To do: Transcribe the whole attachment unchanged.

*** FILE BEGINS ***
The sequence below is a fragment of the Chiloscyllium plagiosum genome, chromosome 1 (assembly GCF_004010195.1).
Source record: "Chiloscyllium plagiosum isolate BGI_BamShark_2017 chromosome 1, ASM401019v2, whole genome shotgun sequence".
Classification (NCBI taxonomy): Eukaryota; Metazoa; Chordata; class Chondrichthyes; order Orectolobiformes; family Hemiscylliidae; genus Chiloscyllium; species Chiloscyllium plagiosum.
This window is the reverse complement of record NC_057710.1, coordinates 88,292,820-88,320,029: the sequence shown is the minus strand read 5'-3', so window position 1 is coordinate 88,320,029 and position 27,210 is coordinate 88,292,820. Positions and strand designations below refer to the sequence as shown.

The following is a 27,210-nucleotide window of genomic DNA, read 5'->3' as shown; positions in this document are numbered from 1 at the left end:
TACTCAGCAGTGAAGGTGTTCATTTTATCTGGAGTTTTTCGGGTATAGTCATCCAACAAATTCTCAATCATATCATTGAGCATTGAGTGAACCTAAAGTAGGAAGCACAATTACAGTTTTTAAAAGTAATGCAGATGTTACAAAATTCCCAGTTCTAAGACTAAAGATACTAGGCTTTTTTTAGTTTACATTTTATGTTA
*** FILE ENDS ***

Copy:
The sequence below is a fragment of the Chiloscyllium plagiosum genome, chromosome 1 (assembly GCF_004010195.1).
Source record: "Chiloscyllium plagiosum isolate BGI_BamShark_2017 chromosome 1, ASM401019v2, whole genome shotgun sequence".
Classification (NCBI taxonomy): Eukaryota; Metazoa; Chordata; class Chondrichthyes; order Orectolobiformes; family Hemiscylliidae; genus Chiloscyllium; species Chiloscyllium plagiosum.
This window is the reverse complement of record NC_057710.1, coordinates 88,292,820-88,320,029: the sequence shown is the minus strand read 5'-3', so window position 1 is coordinate 88,320,029 and position 27,210 is coordinate 88,292,820. Positions and strand designations below refer to the sequence as shown.

The following is a 27,210-nucleotide window of genomic DNA, read 5'->3' as shown; positions in this document are numbered from 1 at the left end:
TACTCAGCAGTGAAGGTGTTCATTTTATCTGGAGTTTTTCGGGTATAGTCATCCAACAAATTCTCAATCATATCATTGAGCATTGAGTGAACCTAAAGTAGGAAGCACAATTACAGTTTTTAAAAGTAATGCAGATGTTACAAAATTCCCAGTTCTAAGACTAAAGATACTAGGCTTTTTTTAGTTTACATTTTATGTTA